The five biggest fortunes on the planet have seen their assets double since 2020, denounced the NGO Oxfam on Monday January 15, before the annual meeting of the World Economic Forum in Davos. “We cannot continue with these obscene levels of inequality,” said the interim director of Oxfam International, Amitabh Behar, in an interview with Agence France-Presse, adding that “this capitalism is at the service of the ultra-rich.” .

The fortune of the five richest men in the world increased between 2020 and 2023 from $405 billion to $869 billion, and that of billionaires increased by $3.3 trillion, deplores the NGO in a report, citing in particular Amazon founder Jeff Bezos among the richest men on the planet.

The world could have its first trillionaire within a decade

Buoyed by a surge in stock prices, the ultra-rich see their financial weight grow year after year thanks to their participation in the capital of multinationals. Meanwhile, the combined wealth and income of five billion people on Earth has declined, Oxfam compares.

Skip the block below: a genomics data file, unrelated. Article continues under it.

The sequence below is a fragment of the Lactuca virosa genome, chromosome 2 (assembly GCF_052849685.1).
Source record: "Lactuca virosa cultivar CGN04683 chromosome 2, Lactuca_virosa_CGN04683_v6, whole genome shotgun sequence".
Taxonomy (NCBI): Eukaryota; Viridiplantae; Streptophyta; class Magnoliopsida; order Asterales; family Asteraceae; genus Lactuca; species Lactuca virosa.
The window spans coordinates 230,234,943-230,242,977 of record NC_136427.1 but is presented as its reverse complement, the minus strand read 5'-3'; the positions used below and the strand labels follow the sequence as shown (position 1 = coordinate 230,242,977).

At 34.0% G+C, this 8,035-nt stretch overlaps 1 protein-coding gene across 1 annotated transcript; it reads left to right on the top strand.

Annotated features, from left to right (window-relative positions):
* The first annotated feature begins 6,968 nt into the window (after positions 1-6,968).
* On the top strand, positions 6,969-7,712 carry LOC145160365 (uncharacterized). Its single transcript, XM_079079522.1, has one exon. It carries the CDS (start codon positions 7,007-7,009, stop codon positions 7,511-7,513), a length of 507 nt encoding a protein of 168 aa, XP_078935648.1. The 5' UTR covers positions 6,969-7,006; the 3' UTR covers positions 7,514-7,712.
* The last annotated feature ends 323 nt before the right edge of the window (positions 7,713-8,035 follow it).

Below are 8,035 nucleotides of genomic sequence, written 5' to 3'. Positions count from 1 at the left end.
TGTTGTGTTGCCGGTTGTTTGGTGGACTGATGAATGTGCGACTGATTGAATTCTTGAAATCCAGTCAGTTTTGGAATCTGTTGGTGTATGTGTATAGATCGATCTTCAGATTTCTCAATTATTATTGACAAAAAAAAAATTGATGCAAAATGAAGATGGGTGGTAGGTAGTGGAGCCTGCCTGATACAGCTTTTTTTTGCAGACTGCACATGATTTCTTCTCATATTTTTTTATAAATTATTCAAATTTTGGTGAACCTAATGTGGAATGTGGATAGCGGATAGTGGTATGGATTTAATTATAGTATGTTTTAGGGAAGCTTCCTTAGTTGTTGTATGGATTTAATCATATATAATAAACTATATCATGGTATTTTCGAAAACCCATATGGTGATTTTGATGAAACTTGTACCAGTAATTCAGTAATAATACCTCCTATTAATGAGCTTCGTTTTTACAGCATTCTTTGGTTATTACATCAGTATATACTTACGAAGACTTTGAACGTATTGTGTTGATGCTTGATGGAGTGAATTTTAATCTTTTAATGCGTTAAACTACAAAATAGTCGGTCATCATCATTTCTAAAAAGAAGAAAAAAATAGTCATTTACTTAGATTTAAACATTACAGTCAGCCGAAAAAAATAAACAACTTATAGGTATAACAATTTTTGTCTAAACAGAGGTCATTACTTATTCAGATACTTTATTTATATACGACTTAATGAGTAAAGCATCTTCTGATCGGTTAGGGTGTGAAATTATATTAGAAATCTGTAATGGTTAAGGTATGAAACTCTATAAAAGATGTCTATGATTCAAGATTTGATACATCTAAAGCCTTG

The wealth of the richest is increasing at such a rate that the first human at the head of a fortune of 1,000 billion dollars should appear within ten years, if the trend continues.

“Large companies widen inequalities”

“By putting pressure on workers with wages that increase less quickly than inflation, by avoiding taxes, by privatizing the State and by participating greatly in global warming, big companies are widening inequalities,” writes the international organization in its report entitled Multinationals and multiple inequalities.

The World Economic Forum meeting in Davos will see more than 800 business leaders and sixty heads of state and government mingle throughout the week for conferences and informal meetings. It is precisely this mix between public and private interests that the NGO criticizes: “Companies and their rich owners also maintain inequalities by waging a sustained and very effective tax war,” she insists.

A tax on the wealth of multimillionaires and billionaires

“Across the world, members of the private sector have consistently called for lower rates, more loopholes, less transparency and other measures to allow businesses to contribute as little as possible to the coffers. the State”, she continues, citing the “hordes of lobbyists” and the “wonderful benefits” that result from them.

Since 1980, corporate tax has been more than halved within OECD member countries, falling to 23.1% in 2022, details the NGO.

In addition to dismantling private monopolies and capping CEO pay, Oxfam is calling for a wealth tax on multimillionaires and billionaires, which could raise up to $1.8 trillion a year.